https://static-content.springer.com/image/art%3A10.1007%2Fs00266-003-7113-9/MediaObjects/266_2004_7113_f5.jpg
Figure 5

Anastomoses between anterior intercostal artery 6 and the lateral thoracic artery. Note that a medial, inferior, and lateral pedicle would be arterialized, but a superior pedicle would be a random flap.

https://static-content.springer.com/image/art%3A10.1007%2Fs00266-003-7113-9/MediaObjects/266_2004_7113_f6.jpg
Figure 6

Cadaver dissection. Lateral view of the right breast, illustrating the segmental blood supply pattern resulting from anastomoses between the perforators of the internal thoracic artery and branches of the lateral thoracic (LT) artery. The second perforator (P2) superior to and the third perforator (P3) inferior to the nipple. A branch from intercostal space 4 (NAIT4) ascends from the submammary area to join the inferior loop. These branches have their origin from the internal thoracic artery or could be branches from the anterior intercostal arteries.

https://static-content.springer.com/image/art%3A10.1007%2Fs00266-003-7113-9/MediaObjects/266_2004_7113_f7.jpg
Figure 7

Close-up view of the breast in Fig. 6 with the areola elevated to demonstrate the anastomoses. Note the branch from inferior (NAIT4) originating from the internal thoracic artery and traversing intercostal space 4 to join the inferior segmental loop in a T fashion.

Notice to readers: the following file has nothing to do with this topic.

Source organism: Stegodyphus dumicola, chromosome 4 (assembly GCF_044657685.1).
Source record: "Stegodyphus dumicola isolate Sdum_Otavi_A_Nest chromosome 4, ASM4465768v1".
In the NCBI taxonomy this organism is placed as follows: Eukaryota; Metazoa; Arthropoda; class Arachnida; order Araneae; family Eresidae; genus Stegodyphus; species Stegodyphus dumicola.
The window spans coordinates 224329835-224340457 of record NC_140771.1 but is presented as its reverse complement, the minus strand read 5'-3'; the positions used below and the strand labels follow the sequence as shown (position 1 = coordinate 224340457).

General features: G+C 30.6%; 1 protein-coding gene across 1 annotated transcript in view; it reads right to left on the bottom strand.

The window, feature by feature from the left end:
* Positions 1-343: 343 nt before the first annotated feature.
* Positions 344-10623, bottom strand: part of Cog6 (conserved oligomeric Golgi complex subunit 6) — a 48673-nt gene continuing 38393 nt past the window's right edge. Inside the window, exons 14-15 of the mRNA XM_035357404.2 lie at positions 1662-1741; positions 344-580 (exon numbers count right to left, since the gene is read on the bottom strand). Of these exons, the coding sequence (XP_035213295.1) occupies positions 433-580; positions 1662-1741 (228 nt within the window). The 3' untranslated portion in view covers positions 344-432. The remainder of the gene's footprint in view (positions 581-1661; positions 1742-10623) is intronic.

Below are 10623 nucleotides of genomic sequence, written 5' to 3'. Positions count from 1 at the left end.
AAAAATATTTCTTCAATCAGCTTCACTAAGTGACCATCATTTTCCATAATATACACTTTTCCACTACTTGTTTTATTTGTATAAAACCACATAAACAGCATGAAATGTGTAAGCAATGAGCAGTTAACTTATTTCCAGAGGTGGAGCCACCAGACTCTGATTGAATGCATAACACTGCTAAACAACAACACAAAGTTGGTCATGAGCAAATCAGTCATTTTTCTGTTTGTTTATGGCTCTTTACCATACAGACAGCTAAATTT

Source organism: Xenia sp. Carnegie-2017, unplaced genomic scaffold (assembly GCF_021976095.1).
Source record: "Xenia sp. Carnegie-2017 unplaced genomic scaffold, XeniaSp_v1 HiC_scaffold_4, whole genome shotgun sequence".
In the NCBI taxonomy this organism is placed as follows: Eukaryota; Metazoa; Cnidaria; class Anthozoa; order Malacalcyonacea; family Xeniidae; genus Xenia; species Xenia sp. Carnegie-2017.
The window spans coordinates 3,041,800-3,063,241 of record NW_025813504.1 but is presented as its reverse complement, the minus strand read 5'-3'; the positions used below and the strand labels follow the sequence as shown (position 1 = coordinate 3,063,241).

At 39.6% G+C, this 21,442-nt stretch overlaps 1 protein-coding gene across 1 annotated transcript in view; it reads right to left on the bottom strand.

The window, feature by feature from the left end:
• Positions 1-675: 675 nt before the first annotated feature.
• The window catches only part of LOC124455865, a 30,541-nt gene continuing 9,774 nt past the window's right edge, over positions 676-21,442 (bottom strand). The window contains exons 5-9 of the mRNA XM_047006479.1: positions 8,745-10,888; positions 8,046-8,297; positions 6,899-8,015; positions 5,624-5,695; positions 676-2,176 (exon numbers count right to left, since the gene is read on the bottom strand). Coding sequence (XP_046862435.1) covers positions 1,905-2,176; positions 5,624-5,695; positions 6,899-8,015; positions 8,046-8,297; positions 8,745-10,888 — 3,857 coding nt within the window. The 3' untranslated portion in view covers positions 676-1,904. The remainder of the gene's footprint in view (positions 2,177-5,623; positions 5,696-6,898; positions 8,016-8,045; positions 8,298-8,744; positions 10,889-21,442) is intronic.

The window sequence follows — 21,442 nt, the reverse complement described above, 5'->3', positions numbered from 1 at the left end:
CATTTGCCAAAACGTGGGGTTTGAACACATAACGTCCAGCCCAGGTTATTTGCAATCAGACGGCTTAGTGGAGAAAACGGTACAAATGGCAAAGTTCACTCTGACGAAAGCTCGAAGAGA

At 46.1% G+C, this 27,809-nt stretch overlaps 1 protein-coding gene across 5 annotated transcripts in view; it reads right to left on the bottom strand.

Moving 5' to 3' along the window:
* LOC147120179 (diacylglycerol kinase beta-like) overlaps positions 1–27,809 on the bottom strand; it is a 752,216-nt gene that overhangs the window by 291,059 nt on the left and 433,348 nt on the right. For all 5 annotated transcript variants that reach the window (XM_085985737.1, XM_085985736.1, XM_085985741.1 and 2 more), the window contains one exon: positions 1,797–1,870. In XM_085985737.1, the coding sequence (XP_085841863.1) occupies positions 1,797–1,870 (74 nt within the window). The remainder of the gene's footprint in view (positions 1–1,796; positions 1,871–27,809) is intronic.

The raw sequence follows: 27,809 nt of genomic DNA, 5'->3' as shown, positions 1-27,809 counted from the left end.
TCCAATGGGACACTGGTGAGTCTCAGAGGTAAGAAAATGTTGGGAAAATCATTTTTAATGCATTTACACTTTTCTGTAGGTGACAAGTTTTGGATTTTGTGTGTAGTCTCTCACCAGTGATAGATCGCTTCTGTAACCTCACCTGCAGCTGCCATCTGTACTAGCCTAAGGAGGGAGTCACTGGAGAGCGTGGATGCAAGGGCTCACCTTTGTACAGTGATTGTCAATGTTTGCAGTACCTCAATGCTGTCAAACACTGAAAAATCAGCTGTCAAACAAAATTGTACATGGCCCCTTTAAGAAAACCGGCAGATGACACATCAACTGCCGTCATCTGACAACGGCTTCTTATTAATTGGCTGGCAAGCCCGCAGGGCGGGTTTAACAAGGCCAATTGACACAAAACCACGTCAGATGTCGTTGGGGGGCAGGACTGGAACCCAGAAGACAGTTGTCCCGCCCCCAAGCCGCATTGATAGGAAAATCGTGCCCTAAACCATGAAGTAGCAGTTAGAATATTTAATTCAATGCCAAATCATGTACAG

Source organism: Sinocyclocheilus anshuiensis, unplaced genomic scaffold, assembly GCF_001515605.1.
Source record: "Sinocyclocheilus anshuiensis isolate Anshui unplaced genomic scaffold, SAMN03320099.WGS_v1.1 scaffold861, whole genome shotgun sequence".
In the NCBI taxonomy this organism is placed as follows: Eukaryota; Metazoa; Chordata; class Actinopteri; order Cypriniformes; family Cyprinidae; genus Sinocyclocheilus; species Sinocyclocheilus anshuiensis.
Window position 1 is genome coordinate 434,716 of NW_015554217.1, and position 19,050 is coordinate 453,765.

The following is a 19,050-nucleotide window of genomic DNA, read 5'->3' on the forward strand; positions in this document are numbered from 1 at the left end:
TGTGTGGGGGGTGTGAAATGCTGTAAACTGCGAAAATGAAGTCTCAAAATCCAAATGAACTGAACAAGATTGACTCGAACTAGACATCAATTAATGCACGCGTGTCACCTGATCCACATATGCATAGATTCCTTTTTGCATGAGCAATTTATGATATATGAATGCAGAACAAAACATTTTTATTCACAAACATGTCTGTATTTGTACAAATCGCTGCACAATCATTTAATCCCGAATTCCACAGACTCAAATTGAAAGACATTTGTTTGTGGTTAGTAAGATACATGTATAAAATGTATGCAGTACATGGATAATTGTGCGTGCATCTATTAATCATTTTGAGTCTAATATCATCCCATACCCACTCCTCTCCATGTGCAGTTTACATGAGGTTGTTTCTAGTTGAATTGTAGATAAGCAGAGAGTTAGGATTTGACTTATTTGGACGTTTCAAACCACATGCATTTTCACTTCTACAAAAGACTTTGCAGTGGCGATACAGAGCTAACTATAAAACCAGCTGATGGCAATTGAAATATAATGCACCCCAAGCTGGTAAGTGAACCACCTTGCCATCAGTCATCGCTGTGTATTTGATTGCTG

https://static-content.springer.com/image/art%3A10.1007%2Fs00266-003-7113-9/MediaObjects/266_2004_7113_f8.jpg
Figure 8

Frontal view of a right breast. The nipple-areola complex (NAC) supplied from the inferior submammary region by means of a branch originating from the internal thoracic artery and traversing intercostal space 4 (nipple-areolar branch of the internal thoracic artery NAIT4).

Table 3

Anterior intercostal arteries supplying nipple-areola complex

Anterior intercostal artery

No. of arteries

%

4

11

68.8

5

4

25

6

1

6.2

Notably, in all the dissected breasts (27/27), the NAC received one or more perforating arteries from the internal thoracic artery (Fig. 1), the most important being the perforators 3 (47.5%) and 2 (25%) (Table 2). On the other hand, there was inconsistency in the blood supply from the lateral thoracic and anterior intercostal arteries, with neither supplying the NAC in 11 breasts. The latter two sources are thus not as reliable as the first.

A variable, asymmetrical pattern of blood supply from the main sources was found. In many cases the right breast pattern of supply to the NAC differed from that of the left breast in the same cadaver (Figs. 1, 2, 3 and 4).